I like my shoes… They are ankle-high boots with floral embroidery: white, red, pink and blue flowers against the tanned suede. They look like a summer meadow this year nourished by urgent storms and vibrant sun rays. Their simple beauty has a calming effect against the chaos of the world ridden by the COVID-19 pandemic and ambitions of corporate gains. I just put them on and rule the sidewalk, attracting admiration and interest. But as a clothes writer I am always on the lookout for a good story. So what about my shoes?
They are by Venezia, which, contrary to the name, is a Polish brand. It is unclear who the owners are except that they are market leaders with over 100 stores all over Poland. There is no story available, how the brand was set up, what kind of values there are behind it, but, apparently, there is no need for a story as long as you offer good products with competitive prices.
The Italian element is the “made in Italy” sign on the under sole – Venezia’s business model is based on an import. This is always a bonus as Italy exudes fashion and style. China, on the other hand, with 63% of shoe production, doesn’t have this kind of fancy connotation… I wish, however, I knew who made my shoes specifically. If the process was ethical? What the inspiration was? I wish I was not detached from the maker… Craftmanship should not be anonymous. It deserves recognition.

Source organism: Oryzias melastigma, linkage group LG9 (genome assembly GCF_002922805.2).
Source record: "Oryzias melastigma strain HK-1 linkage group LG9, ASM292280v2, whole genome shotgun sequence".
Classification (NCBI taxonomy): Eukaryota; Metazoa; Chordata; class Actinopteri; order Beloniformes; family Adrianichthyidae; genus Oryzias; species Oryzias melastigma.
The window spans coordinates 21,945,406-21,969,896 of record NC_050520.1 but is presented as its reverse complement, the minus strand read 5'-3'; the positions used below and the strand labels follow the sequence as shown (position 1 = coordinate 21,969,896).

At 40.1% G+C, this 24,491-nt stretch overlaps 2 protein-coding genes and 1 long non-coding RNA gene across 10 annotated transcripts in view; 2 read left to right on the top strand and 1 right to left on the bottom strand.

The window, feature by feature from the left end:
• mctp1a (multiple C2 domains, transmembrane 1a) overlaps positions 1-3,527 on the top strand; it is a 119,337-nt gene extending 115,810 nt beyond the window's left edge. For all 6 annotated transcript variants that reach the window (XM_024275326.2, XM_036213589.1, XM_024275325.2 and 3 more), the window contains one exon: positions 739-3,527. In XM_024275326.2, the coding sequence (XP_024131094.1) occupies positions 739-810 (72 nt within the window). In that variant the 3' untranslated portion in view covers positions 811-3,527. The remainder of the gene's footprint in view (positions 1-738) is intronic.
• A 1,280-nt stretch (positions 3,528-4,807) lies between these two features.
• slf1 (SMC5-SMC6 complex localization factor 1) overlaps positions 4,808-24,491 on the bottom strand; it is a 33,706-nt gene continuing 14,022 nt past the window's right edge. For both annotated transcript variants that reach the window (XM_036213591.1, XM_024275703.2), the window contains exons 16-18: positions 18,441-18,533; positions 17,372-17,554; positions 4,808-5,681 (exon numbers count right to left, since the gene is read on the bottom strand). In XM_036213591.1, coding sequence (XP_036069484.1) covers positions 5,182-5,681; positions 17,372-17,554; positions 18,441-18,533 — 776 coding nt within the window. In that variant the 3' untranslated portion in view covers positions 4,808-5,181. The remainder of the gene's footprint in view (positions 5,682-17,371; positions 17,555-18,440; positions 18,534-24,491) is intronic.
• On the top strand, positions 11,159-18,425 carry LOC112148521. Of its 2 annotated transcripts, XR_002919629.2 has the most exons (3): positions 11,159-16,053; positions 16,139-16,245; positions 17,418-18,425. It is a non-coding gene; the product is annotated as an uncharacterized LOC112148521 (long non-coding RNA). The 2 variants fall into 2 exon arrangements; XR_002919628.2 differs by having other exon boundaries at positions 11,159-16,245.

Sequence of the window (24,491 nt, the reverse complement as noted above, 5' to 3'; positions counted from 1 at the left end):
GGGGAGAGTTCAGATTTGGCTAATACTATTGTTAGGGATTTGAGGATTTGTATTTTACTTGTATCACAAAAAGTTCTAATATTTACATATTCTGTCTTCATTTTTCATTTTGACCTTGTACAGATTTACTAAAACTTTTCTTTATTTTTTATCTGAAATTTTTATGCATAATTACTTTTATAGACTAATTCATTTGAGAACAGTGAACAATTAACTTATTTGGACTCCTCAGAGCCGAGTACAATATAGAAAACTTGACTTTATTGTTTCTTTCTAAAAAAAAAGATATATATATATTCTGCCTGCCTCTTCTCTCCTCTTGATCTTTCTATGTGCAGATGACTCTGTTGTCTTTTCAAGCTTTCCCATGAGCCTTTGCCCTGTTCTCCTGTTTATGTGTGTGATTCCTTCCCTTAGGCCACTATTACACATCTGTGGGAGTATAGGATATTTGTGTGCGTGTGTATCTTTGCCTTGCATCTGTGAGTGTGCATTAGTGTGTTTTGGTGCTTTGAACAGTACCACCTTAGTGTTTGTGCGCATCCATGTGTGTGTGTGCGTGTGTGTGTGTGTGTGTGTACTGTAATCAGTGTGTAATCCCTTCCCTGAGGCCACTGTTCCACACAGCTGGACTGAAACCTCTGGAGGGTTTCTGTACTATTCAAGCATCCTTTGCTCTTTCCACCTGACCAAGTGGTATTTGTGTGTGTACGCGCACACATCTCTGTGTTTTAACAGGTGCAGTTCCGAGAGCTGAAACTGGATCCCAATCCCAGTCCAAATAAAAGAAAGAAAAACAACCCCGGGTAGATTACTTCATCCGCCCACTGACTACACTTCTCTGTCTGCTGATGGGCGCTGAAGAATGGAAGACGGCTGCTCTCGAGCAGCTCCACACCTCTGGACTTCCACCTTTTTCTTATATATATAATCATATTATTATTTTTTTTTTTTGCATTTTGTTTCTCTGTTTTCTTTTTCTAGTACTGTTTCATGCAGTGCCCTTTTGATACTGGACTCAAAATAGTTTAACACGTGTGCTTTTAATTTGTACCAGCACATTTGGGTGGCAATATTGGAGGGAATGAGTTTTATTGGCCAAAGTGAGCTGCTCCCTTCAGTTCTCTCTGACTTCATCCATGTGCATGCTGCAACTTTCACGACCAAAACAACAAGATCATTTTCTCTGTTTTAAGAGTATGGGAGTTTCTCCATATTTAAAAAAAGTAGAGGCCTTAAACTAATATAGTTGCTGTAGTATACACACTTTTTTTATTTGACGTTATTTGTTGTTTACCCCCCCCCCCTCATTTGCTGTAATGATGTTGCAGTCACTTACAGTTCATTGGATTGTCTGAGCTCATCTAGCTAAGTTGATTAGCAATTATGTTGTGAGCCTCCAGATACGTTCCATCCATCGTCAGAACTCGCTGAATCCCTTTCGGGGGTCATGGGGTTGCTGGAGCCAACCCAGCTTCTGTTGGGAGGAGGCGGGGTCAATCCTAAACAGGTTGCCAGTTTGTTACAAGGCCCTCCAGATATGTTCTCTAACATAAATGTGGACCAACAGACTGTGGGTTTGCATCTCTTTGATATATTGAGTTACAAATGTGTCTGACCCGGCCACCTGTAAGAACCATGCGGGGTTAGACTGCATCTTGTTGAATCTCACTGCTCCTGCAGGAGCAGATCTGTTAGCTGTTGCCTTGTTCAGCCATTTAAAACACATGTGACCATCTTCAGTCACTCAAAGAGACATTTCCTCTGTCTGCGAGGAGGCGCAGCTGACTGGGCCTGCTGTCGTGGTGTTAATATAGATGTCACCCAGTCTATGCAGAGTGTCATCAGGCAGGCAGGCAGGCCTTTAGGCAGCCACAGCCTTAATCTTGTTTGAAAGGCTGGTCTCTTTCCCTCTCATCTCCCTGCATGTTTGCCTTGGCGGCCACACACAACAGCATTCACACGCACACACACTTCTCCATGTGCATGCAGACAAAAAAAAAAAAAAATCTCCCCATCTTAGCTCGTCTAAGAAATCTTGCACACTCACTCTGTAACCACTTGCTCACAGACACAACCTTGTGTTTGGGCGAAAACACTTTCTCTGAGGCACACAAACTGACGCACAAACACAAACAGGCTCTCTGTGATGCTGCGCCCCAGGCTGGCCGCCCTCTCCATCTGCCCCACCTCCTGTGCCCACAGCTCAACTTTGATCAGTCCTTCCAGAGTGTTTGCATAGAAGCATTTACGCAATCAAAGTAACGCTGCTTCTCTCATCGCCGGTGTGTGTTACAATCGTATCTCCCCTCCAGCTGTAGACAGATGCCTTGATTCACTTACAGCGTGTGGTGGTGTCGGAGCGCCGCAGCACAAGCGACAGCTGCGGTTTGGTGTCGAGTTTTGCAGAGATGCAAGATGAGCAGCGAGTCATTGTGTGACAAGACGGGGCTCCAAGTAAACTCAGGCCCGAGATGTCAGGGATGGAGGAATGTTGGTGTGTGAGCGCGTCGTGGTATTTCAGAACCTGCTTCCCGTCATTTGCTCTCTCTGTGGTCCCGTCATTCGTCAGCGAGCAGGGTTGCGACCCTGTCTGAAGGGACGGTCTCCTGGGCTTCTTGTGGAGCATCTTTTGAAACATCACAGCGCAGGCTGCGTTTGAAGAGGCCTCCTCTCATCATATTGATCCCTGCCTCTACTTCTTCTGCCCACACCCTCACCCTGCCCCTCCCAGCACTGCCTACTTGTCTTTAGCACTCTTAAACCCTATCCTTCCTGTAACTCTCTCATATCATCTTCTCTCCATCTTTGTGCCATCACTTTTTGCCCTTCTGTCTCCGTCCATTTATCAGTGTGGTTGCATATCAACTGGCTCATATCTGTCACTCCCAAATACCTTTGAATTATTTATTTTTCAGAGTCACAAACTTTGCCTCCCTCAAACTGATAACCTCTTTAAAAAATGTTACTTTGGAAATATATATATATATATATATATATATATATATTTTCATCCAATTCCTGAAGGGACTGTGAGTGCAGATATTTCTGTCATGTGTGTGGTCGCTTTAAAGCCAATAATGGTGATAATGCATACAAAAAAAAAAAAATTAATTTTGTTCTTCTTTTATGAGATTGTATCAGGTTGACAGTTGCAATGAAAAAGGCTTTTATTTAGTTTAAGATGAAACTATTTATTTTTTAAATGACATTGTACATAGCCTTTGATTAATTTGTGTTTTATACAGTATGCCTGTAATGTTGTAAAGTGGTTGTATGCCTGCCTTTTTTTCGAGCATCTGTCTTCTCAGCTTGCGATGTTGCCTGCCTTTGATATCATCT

They are made of suede – the most delicate end-product of processing animal skin. Suede sounds so smooth and luxurious but making it is far from simple. In fact, tanning leather, which is all about making it durable and flexible, feels like the alchemy of fashion. It is preceded by a number activities such as liming, deliming, hair removal, degreasing, bleaching, pickling only to be followed by crusting, surface coating, oiling, brushing, buffing, coating, polishing, embossing, glazing, tumbling… I wish I knew more about these processes and people who participate in them. It would be easier for me to appreciate rather than solely consume.
In the past, tanning happened with the use of natural substances called tannins which, for example occur, in tree bark. Although it was much safer, the demands of the industry called for something more efficient. Nowadays, tanning is conducted with chemicals such as chromium sulfate or potassium chrome alum. They might be effective, but they are also highly toxic and pose a threat to people and environment. I wish I knew safety was not compromised.
Products are never just beautiful items we grab from a shop shelf or click online. They are people who had put hours of work and expertise into making them. Is it ok for us to casually browse through their existence? Is it ok for companies to retain the information about their processes? What do you think? Do you know the story behind your shoes?
Photos by Weronika Binduga